This concern is addressed at length on the Arctic apple website. In summary, a) apple trees are not “weedy” so don’t spread on their own, b) bees stay very close to the hive when food is present, c) stewardship standards will further reduce this already low risk and d) in the unlikely scenario cross-pollination were to occur, only some of the resulting plant’s seeds would contain any Arctic material.
Myth #4: Arctic apples won’t be labeled
Fresh market Arctic apples will be clearly labeled as “Arctic” fruit and processed foods containing more than 5% Arctic apples will be identified as well. This is completely voluntary as OSF believes the transparency and choice it offers consumers is of great value.
While the first USDA public comment period is now over, a second one, this time for 30 days, will turn the spotlight on OSF again in the near future. From there, approval is expected in early 2013, at which time Arctic apples can be produced commercially.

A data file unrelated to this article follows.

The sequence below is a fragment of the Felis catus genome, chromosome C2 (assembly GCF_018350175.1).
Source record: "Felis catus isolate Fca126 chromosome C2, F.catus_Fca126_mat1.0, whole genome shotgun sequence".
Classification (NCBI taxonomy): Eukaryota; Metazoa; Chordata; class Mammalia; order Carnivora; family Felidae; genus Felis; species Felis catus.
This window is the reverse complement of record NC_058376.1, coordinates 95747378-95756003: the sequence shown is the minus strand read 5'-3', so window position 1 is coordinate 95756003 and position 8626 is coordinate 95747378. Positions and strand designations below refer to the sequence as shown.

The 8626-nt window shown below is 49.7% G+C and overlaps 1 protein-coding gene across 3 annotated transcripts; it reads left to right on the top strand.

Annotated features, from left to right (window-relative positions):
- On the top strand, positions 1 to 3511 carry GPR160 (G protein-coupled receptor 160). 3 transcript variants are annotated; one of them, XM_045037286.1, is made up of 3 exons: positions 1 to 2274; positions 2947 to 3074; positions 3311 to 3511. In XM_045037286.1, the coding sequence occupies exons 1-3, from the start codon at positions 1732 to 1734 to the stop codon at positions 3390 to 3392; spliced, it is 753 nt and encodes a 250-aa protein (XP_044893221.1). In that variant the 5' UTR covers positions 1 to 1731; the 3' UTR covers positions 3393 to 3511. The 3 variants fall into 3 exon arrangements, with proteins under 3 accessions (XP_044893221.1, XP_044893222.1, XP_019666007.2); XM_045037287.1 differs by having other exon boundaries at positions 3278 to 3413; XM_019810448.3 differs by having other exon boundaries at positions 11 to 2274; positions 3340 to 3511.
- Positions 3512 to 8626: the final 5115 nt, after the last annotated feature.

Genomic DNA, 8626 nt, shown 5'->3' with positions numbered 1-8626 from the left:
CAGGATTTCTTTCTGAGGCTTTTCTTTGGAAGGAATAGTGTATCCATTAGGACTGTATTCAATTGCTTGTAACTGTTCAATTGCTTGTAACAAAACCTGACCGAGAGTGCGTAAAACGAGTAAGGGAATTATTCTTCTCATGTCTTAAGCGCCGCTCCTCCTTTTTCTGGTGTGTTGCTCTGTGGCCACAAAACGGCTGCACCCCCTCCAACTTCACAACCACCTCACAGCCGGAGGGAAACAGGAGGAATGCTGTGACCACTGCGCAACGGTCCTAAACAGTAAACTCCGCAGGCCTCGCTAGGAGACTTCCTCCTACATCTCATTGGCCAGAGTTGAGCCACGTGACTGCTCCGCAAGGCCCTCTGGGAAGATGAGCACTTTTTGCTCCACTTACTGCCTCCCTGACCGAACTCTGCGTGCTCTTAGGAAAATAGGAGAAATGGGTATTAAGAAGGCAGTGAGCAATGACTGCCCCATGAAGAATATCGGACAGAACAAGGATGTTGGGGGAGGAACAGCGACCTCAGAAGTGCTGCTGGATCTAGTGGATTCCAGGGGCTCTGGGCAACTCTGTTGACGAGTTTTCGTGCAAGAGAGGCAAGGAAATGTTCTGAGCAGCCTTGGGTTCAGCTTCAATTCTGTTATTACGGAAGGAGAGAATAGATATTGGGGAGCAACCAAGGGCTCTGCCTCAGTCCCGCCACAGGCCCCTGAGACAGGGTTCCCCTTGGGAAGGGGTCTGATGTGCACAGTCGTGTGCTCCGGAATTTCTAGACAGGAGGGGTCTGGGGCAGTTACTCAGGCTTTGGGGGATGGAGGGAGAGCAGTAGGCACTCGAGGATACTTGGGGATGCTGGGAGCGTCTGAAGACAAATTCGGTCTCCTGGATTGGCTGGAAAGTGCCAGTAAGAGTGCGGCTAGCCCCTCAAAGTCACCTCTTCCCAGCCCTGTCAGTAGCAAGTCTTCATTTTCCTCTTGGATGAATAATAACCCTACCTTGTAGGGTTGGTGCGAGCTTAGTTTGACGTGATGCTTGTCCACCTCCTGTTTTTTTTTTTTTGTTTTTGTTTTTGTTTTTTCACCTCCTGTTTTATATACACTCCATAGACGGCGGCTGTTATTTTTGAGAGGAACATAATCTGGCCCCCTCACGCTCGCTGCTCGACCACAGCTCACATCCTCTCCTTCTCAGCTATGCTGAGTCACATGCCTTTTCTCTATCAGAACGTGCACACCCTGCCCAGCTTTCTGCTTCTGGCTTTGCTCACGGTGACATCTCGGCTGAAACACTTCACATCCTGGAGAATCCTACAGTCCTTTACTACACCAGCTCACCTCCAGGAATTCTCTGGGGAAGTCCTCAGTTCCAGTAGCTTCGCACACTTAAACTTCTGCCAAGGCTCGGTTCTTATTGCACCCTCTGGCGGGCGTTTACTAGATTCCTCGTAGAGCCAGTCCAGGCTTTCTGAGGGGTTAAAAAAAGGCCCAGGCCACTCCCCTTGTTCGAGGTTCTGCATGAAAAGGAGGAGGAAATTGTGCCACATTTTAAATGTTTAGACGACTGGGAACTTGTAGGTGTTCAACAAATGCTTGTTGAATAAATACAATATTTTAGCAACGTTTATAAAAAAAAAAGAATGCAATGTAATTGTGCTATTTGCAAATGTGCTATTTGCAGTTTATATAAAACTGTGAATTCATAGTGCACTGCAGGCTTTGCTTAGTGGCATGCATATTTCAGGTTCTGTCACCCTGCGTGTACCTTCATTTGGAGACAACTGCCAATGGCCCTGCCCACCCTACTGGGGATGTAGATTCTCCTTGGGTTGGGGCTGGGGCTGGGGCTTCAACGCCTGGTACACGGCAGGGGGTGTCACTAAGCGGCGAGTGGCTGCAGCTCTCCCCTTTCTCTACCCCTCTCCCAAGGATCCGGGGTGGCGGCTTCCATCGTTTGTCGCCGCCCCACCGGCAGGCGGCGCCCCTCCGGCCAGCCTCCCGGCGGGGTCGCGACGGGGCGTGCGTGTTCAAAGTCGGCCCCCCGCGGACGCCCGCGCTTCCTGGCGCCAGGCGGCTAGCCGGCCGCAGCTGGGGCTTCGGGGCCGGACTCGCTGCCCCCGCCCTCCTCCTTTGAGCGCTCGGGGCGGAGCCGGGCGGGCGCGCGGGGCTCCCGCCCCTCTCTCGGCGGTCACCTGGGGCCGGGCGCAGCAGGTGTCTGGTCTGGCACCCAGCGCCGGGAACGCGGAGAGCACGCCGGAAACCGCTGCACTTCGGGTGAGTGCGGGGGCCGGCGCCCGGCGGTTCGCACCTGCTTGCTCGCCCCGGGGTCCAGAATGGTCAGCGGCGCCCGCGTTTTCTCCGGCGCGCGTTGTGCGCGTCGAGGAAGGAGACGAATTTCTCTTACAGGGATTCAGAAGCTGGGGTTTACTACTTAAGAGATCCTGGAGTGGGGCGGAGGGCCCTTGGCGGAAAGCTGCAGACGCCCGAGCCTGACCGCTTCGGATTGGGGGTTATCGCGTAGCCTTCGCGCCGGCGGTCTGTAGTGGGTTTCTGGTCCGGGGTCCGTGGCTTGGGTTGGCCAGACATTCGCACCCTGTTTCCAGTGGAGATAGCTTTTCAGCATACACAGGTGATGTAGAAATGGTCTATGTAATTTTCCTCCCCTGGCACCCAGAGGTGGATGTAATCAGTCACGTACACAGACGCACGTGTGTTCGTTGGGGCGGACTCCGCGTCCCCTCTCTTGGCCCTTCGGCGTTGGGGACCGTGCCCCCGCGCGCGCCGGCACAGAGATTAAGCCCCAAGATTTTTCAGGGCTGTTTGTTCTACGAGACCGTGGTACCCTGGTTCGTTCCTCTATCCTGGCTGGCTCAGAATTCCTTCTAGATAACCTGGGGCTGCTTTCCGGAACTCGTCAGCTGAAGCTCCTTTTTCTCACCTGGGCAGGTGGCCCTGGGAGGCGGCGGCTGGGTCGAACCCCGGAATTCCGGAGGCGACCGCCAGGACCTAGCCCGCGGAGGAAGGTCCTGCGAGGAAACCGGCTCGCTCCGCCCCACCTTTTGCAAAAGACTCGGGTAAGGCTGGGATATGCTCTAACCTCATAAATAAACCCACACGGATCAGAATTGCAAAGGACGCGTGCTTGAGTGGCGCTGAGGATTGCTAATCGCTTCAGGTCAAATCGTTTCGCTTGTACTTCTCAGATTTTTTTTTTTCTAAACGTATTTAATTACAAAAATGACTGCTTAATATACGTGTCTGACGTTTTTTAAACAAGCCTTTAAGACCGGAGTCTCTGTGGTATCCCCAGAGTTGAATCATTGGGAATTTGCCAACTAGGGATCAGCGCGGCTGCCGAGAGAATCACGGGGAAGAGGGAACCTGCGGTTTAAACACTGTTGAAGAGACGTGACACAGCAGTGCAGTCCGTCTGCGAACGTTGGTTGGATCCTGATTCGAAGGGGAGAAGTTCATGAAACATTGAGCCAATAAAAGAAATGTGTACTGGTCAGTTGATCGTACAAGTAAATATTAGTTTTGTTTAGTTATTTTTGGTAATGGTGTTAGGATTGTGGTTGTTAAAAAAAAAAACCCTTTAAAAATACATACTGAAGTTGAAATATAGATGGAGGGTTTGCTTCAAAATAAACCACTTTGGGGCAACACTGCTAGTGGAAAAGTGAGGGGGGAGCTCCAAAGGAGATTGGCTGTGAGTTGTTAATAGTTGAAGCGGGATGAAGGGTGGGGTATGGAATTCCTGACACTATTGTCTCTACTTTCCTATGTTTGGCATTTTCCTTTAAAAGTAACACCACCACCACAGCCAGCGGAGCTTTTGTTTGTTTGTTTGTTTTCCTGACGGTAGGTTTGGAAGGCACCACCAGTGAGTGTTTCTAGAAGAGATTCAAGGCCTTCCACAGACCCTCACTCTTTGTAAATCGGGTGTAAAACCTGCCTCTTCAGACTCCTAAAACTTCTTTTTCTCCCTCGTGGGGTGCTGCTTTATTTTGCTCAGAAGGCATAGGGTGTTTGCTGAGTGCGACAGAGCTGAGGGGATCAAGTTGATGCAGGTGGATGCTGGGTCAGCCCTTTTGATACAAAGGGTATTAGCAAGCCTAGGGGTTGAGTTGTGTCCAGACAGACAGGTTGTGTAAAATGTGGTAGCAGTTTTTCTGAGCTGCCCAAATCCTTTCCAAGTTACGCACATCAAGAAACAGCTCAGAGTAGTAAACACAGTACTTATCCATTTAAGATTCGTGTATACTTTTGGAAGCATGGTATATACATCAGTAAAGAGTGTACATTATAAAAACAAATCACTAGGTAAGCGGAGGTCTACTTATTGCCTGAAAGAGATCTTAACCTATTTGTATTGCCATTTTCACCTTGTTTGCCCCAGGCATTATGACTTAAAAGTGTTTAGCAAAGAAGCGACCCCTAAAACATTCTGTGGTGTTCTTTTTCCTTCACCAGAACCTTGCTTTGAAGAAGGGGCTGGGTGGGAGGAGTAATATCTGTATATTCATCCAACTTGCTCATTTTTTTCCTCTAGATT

In the meantime, Okanagan Specialty Fruits wishes to extend their appreciation to everyone who took the time to learn about Arctic apples and submitted thoughtful comments to the USDA. OSF has always emphasized the importance of transparency and open communication, whether through website, blog, social media, or even by responding to direct questions.
Whatever your personal thoughts on agriculture biotechnology, the more the debate is based on transparency and communication rather than emotion and fear, the better off all involved will be.